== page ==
Imaging technologies and analysis has greatly improved the field of diagnostics. Research and development in this field includes all aspects, from limitations due to the physics of tissue penetrating waves, data collection, analysis turnover time and patient care are always under improvement. The latest and greatest of integrated technologies is the PET/MRI scanner. As of March 2015 it has been installed at four locations and is thus far well liked by radiologists. Another technology that is avidly being pursued by researchers is cell specific fluorescent antibody binding and detection for early diagnoses, to track and treat different types of cancers. This area of research remains primarily in the pre-clinical stages still and while a few kinks still remain, the research looks promising and will be revolutionary.
With the increasing quality of data and diagnostic applications of radiological procedures, has come a need for increasingly better software systems and networking platforms to be sure the job is done right. Many hospitals opt to outsource IT and networking services to groups that specialize in these areas, since they can become quite costly to already stretched hospital budgets. For example, there is a patient in rural Oklahoma that receives a PET/CT scan looking for cardiovascular lesions due to a minor heart attack the patient had recently experienced. The attending radiologist looks over the results and sees nothing wrong. The hospital is a client of Imaging Advantage, the data is automatically uploaded to their cloud and in under one hour analysis is completed by three other attending radiologists at different hospitals. Positive results for arterial damage are found. That is not to say that M.D.s in Oklahoma are incompetent, it just so happened that this M.D. had never seen this type of damage and was unable to make the proper diagnosis. By using services offered by Imaging Advantage, the patient’s prognosis is known and can now undergo treatments to increase life expectancy. Imaging Advantage, backed by Goldman Sachs, is working to reform and democratize health care with cloud technology which will close quality gaps between areas of high and sparse population densities. They literally save hospitals millions of dollars each year and guarantee that with their exceptional networking abilities data will be analyzed by the appropriate M.D. in a short amount of time. One of the major concerns about putting this type of data in the cloud is security and that is where this company really shines. Before they took on the medical data sharing industry, they worked with data from the DoD in the cloud and hold encryption certification through the FDA, which ensures that data is shared in accordance with HIPAA standards.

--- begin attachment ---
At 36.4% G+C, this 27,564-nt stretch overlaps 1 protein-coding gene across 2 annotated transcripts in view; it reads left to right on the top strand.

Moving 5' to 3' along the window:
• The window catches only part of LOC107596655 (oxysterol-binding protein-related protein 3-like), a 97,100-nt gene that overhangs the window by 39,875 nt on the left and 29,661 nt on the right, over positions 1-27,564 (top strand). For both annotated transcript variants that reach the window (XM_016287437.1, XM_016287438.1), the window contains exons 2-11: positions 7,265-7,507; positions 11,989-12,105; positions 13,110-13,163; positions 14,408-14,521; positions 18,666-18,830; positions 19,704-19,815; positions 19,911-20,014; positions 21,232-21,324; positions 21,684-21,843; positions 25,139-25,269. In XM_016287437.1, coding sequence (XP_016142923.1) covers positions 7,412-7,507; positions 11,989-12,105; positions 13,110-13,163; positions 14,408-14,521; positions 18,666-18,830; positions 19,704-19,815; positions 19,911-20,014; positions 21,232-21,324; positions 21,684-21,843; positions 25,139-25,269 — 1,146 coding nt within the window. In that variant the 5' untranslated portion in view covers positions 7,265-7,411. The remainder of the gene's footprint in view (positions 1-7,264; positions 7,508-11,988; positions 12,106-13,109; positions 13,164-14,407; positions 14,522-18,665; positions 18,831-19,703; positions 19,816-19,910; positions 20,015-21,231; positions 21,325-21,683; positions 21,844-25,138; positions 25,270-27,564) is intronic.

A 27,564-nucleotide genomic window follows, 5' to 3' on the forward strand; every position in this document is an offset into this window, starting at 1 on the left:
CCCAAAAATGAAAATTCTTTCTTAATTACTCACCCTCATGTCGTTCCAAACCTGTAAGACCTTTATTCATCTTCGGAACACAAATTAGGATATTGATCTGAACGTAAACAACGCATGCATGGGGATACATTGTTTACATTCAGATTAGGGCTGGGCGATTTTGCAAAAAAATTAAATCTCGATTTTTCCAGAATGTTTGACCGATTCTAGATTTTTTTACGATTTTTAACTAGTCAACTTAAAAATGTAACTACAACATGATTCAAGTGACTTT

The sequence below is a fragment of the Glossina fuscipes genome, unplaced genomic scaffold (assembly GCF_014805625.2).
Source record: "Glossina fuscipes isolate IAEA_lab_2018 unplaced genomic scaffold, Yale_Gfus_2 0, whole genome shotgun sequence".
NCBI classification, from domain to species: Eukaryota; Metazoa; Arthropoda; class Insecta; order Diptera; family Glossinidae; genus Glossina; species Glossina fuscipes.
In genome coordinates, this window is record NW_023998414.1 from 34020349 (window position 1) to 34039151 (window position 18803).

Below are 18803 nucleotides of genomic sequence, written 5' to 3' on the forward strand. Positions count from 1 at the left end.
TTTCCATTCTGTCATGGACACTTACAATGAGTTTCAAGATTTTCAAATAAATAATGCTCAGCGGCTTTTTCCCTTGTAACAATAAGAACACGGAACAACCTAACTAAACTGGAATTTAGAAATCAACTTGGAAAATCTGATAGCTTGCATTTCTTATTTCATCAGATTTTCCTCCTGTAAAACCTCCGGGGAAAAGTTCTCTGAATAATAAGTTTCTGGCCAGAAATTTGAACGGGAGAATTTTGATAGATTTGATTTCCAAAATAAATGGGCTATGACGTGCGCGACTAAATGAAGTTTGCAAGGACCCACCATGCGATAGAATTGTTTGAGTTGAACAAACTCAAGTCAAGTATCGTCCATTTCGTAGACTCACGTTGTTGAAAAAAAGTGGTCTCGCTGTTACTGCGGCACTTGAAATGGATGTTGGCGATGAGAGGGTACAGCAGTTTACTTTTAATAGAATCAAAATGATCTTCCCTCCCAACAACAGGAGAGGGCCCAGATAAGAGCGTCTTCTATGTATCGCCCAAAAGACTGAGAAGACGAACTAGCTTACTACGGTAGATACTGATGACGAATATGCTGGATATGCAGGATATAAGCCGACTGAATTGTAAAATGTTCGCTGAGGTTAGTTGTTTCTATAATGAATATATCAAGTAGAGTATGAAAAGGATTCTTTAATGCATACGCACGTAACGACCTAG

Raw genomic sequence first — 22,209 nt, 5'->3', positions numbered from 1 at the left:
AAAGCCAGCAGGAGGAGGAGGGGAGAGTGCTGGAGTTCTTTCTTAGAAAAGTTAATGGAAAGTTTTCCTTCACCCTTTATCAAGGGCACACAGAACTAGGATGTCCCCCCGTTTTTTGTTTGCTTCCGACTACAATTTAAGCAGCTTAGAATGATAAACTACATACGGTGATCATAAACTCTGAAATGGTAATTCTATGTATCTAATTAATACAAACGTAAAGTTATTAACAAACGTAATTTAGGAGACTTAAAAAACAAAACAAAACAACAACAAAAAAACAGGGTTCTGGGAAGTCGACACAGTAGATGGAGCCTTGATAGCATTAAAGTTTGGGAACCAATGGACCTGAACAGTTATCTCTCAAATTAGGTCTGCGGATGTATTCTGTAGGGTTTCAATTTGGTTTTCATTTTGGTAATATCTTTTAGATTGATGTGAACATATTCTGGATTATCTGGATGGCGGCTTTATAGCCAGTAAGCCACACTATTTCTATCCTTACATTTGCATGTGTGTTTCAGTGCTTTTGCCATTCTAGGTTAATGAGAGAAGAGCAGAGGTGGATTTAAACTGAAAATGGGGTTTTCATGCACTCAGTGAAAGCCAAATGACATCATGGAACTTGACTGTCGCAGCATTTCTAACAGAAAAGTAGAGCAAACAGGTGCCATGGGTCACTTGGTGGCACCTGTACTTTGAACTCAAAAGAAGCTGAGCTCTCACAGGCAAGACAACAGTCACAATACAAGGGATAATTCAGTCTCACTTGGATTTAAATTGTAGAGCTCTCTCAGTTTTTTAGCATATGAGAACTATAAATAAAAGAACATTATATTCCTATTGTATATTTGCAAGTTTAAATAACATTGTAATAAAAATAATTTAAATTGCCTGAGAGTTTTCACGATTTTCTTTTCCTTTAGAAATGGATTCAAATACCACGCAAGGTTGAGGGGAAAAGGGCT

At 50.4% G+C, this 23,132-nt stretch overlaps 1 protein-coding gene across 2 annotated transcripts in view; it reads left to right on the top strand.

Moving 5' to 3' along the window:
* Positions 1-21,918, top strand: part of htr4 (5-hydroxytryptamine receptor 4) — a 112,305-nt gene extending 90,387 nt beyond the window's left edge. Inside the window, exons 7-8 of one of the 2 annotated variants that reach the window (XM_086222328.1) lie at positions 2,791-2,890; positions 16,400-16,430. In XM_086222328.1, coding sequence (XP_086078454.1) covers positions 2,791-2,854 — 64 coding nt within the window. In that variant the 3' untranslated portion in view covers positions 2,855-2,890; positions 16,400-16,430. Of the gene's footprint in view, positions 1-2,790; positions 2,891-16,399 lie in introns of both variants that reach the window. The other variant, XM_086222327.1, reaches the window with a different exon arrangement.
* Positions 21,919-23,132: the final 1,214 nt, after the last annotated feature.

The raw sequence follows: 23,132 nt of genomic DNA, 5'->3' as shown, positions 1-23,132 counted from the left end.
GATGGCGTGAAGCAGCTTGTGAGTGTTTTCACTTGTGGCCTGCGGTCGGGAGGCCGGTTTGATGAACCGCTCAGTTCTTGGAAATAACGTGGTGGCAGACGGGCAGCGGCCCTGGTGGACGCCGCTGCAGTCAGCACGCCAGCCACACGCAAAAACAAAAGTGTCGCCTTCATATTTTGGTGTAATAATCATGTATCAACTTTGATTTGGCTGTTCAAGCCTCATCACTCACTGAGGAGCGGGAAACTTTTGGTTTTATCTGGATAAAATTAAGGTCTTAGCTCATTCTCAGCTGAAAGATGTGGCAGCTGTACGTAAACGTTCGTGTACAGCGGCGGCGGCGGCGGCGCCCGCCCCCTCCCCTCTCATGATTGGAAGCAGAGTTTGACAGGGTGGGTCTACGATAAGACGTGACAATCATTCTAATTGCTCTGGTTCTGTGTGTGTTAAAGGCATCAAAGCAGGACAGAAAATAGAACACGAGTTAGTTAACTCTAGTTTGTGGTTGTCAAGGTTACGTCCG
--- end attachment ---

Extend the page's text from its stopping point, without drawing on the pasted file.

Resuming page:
Since its inception, Radiology has certainly come a long way and stands to go much further. Who knows, maybe in the near future, rather than a routine checkup, there will be an annual scan. No poking or prodding and be in and out in under thirty minutes; how great would that be?